User decides level of detail
Improving guideline uptake, usability and understanding at the point of care is one of our outmost goals in MAGIC. This requires making guidelines and other tools for decision support usable in any circumstance- both in acute situations, in the hospital ward, at the doctors office and in learning settings.
To make this possible guidelines need to move from paper to electronic presentation formats, as these are better suited for the complexity of information and adaptability of content.
In the multilayered framework, the user decides the level of detail. They get presented with the recommendation up front, but can dig down into layers of information, all the way to the primary study-information that is underlying the effect estimates for each outcome.
Most useful information on top
We place the most useful information on top, to prevent guideline readers from scrolling through endless background text. The background text however, can be very important and is therefore placed only a click away.
We have, together with the DECIDE project, developed multilayered presentation formats for clinical practice guidelines and decision aids. The research and innovation underlying these presentation formats is further described in the SNAP IT project and the SHARE IT project.
Easy navigation and overview
Guidelines have a table of contents where users can navigate to the chapter they would like to read. All guidelines have a recommendation search.
The main content area with recommendations can be scrolled up and down without having to move in and out of different pages for each section.
Multilayered evidence summaries
We have created interactive evidence summaries (GRADE Summary of Findings tables), also in multilayered and user-friendly formats. Much of the visualization is taken from work done through developing interactive SoF-tables (iSoF) in the DECIDE project.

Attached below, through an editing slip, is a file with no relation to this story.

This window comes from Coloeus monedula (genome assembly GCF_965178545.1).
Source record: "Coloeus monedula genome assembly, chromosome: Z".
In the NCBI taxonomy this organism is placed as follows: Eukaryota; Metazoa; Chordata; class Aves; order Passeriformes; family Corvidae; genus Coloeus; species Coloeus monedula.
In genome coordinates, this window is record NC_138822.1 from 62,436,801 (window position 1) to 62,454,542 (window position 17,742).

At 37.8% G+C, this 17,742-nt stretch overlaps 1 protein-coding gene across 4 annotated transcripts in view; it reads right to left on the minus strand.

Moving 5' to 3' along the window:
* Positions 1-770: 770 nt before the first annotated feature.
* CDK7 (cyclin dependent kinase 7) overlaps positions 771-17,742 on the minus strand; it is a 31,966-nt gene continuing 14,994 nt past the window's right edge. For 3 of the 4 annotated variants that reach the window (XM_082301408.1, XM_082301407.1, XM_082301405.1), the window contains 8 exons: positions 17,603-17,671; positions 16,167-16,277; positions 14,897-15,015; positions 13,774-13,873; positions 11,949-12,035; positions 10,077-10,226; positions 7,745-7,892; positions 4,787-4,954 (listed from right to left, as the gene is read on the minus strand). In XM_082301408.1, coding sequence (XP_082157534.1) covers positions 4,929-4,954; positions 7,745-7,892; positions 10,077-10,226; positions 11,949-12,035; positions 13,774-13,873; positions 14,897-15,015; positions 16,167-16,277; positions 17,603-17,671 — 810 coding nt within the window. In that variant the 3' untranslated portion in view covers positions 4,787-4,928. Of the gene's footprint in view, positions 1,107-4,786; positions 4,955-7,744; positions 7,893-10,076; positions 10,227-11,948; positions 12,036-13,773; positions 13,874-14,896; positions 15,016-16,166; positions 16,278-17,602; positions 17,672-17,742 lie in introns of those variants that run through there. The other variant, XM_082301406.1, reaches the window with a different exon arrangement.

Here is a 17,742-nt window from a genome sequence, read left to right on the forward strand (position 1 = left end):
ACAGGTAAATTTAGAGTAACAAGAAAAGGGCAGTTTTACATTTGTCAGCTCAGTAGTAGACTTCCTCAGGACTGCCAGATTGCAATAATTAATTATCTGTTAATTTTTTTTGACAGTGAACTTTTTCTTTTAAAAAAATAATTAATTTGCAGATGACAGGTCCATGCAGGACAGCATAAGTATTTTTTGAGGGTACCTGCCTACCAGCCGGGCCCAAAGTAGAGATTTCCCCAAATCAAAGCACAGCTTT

Epistemonikos, based in Chile, created and are maintaining the iSoF platforms. MAGIC collaborates with Epistemonikos, a MAGIC collaborator.
Multilayered guideline formats explained
We use the metaphor of an onion to describe an optimal guideline: the common characteristic is the layers. Sometimes, clinicians need only instruction on the optimal course of action. At other times, they may desire or need progressively more information. But whilst the onion has it’s core in the middle- buried by many layers, we place the core message in guidelines up front, as the first layer that meet the clinicians.
We have developed a model for dissemination of optimal presentation formats of guidelines on the web, in applications for smartphones and in EMRs,. We have further explored and refined these presentation formats for each layer together with DECIDE through an iterative process with brainstorming, user testing with guideline users and stakeholder feedback.
The “top layer” format explained
A major focus has been the format of what we will call the “top layer”, the information in the guideline that will often be the minimum for point-of-care decisions. The first layer provides a structured recommendation including the strength of the recommendation. The next layer presents what we call the key information, available a click away and a short rationale that describes the guideline panels´ judgments in moving from evidence to recommendations.
Deeper layers will provide interactive Summary of Findings tables, evidence to recommendation tables, and access to more extensive narrative summaries of the evidence, systematic reviews, and original articles. The Evidence to Recommendation and interactive Summary of Findings tables are developed in the DECIDE project.
We invite all potential users of a multi-layered framework to try it out in MAGICapp, or contact us for collaborative efforts.